This section is from the book "A Text Book Of Materia Medica, Being An Account Of The More Important Crude Drugs Of Vegetable And Animal Origin", by Henry G. Greenish. Also available from Amazon: A Text Book of Materia Medica : Being an Account of the More Important Crude Drugs of Vegetable and Animal Origin.
Black hellebore rhizome, or, as it is often, but less correctly, termed, root, is obtained from the Christmas rose, Hetteborus niger, Linne (N.O. Ranunculaceoe), a low herb with a perennial rhizome, abundant on the lower Alps of southern Europe, especially in Austria, and much cultivated in this country for its white flowers, which, as the name of the plant indicates, appear in midwinter, Our supplies of the drug come chiefly from Germany. The rhizome enjoyed a considerable reputation in the later Middle Ages as a stimulant, purgative, and digestive, but it is now seldom employed. It should be collected in the autumn.
The Christmas rose produces a horizontal creeping or frequently oblique or even upright rhizome, which is usually, when dried, about 3 to 5 cm. long, 6 mm. thick, and nearly black in colour. It is generally very irregular, tortuous and branched, the older pieces often forming small knotty masses. The branches are short and erect, marked with encircling leaf-scars, and usually terminated by the scar of the aerial stem or occasionally by the remains of a stem or bud. On the under surface the scars or short portions of numerous roots may be seen; in the fresh plants these are long, rather stout and straight, but they are commonly removed from the drug.
Fig. 144. - Black Hellebore rhizome. A, young rhizome, natural size. B, old knotty rhizome, natural size.
The rhizome breaks easily with a short fracture; the section is yellowish and exhibits a thick bark, within which is a ring of small wood-bundles, all or some of which are narrow and radially elongated, enclosing a large pith. In the root the bark is thick and the wood tends to assume a stellate form, which, however, even in the older roots in which it is most marked, is never so conspicuous as it is in the root of Cimicifuga racemosa.
Fig. 145. - Black Hellebore rhizome. F, transverse section of rhizome: a, bark; y, wood-bundles; c, pith; r, medullary rays; magnified 3 diam. C, transverse section of root: a, cortex; 6, stele; magnified 3 diam. (Berg).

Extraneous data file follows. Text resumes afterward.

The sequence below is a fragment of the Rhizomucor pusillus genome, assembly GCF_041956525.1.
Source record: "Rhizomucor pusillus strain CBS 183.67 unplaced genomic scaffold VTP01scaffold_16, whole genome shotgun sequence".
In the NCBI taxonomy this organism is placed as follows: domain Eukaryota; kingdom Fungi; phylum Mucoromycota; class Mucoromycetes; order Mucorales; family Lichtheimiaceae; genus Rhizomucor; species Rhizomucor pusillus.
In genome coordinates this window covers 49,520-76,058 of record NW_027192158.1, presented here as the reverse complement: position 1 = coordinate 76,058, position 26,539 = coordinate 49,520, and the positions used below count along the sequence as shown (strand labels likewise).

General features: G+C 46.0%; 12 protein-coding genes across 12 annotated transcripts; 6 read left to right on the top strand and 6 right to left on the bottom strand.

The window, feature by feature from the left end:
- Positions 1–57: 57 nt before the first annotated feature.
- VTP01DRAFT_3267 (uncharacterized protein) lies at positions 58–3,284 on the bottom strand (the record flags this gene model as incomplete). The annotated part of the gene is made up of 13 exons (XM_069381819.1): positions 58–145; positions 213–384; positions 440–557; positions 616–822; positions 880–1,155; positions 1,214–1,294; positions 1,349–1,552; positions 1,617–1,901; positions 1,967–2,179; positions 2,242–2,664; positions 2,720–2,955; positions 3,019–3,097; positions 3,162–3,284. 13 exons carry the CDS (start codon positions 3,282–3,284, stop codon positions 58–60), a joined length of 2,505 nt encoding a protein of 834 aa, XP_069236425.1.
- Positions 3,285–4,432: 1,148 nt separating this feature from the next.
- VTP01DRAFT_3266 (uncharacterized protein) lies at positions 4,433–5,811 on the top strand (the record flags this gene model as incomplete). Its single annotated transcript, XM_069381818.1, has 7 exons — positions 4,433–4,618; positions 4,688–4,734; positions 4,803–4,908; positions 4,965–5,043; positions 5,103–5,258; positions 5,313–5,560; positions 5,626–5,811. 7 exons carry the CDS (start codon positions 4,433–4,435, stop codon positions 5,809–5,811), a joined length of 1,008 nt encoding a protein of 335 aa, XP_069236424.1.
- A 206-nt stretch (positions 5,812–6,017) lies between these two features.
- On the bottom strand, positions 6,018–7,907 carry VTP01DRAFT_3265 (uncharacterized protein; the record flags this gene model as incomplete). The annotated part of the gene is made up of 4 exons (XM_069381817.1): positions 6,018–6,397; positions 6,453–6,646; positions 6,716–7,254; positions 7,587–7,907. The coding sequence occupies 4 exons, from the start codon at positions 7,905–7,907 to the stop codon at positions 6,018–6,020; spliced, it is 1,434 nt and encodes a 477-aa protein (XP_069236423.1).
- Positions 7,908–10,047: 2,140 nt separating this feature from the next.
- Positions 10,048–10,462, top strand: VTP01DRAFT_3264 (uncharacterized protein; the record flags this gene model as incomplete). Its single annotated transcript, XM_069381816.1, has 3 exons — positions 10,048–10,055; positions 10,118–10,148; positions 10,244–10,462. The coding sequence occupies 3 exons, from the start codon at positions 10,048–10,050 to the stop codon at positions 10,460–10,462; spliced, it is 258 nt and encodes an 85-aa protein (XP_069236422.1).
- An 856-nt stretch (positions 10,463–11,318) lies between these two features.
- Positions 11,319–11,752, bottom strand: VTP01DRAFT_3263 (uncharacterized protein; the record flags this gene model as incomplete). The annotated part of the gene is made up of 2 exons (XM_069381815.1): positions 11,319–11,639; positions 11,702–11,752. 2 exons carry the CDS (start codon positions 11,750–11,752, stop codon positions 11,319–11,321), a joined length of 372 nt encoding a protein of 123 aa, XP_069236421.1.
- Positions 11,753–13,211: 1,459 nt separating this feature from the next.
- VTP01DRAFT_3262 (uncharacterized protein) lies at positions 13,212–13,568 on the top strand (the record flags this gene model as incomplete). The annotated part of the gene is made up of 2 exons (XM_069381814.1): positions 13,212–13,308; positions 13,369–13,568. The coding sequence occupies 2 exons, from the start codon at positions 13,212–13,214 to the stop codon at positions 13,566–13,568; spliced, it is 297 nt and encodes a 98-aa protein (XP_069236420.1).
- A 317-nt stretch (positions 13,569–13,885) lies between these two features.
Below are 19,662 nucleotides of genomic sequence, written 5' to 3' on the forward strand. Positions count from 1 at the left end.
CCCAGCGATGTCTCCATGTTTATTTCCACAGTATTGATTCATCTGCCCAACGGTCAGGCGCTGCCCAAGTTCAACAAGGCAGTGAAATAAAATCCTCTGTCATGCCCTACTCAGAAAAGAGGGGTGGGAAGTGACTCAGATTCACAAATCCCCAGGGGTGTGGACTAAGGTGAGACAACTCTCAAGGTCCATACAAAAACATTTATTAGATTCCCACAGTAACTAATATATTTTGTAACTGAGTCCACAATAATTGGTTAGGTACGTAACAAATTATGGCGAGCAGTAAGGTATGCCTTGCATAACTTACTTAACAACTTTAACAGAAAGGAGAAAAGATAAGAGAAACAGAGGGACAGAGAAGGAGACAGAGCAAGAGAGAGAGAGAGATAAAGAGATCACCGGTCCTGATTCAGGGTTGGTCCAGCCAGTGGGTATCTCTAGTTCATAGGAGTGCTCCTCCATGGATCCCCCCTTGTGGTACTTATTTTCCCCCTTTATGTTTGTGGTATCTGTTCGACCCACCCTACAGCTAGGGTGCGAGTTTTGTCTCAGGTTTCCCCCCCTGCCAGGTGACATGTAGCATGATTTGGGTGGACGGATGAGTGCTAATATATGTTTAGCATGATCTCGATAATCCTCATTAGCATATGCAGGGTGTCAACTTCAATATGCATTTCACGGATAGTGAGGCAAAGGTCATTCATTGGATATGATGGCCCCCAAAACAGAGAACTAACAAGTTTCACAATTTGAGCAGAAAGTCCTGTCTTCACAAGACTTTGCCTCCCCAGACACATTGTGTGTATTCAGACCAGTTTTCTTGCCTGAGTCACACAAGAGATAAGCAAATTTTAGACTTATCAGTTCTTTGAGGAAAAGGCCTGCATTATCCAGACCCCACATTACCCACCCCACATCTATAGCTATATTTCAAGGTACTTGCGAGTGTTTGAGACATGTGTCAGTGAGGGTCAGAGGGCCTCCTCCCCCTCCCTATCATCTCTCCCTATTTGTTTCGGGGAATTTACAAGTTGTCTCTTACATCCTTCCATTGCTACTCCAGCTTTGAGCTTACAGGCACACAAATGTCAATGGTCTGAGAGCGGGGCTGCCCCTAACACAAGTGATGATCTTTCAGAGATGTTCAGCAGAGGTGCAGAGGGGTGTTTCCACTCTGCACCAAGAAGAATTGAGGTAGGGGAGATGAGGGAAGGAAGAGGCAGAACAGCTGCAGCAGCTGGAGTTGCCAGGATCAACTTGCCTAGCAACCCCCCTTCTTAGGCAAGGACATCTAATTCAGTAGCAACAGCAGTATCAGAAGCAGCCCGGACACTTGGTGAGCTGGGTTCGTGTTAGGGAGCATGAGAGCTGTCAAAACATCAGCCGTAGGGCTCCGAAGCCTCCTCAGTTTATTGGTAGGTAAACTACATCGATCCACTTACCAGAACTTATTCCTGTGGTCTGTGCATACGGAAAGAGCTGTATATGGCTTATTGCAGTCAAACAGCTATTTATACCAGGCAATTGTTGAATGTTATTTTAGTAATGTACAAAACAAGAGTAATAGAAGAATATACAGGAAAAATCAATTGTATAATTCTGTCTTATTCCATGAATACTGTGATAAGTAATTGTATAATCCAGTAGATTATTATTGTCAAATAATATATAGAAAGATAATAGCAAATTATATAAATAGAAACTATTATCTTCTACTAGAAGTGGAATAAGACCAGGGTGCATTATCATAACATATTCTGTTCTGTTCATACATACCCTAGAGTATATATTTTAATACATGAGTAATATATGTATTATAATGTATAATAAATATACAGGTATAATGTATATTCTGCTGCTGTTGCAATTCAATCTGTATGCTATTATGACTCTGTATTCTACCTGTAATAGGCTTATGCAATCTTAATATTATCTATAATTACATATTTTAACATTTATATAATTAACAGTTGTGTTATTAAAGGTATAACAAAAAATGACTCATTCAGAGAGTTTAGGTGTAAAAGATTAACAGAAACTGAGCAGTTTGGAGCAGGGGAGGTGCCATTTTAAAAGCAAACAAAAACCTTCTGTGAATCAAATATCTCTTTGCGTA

The odour of the drug is slight, the taste somewhat bitter and acrid. The dry powder, when inhaled, produces violent sneezing. The student should observe
(a) The dark colour and tortuous appearance.
(b) The short erect branches,
(c) The structure of the rhizome as exhibited by the transverse section.
Black hellebore rhizome contains two crystalline glucosides, helleborin and helleborein, both of which are powerful poisons. Helleborin has a burning acrid taste and is narcotic. Helleborein has a sweetish taste and is a highly active cardiac poison; it is a chromogenic saponin; dilute acids hydrolyse it to acetic acid, glucose, an acid and a neutral helleboretin, a deep violet colour being developed.
The drug is free from tannin, and the infusion does not strike a dark colour with ferric chloride, in which particular it differs from Cimicifuga racemosa.
Fig. 146. - Green Hellebore rhizome. Transverse section of rhizome (A) and root (B): a, cortex; b, wood; c, pith. Magnified 3 diam. (Berg).
Black hellebore rhizome has been employed as a drastic purgative and emmenagogue, but is now seldom administered. In large doses.it is poisonous, producing violent inflammation.
The rhizome of H. viridis, Linne, green hellebore - which should be carefully distinguished from Veratrum viride, often called also green hellebore - closely resembles that of H. niger; it is, however, far more bitter and acrid, and the transverse section exhibits wood-bundles that are broader and shorter than those of H. niger.
In the rhizome and root of H. foetidus, Linne, the wood is more strongly developed and radiate in appearance, there being little or no visible pith.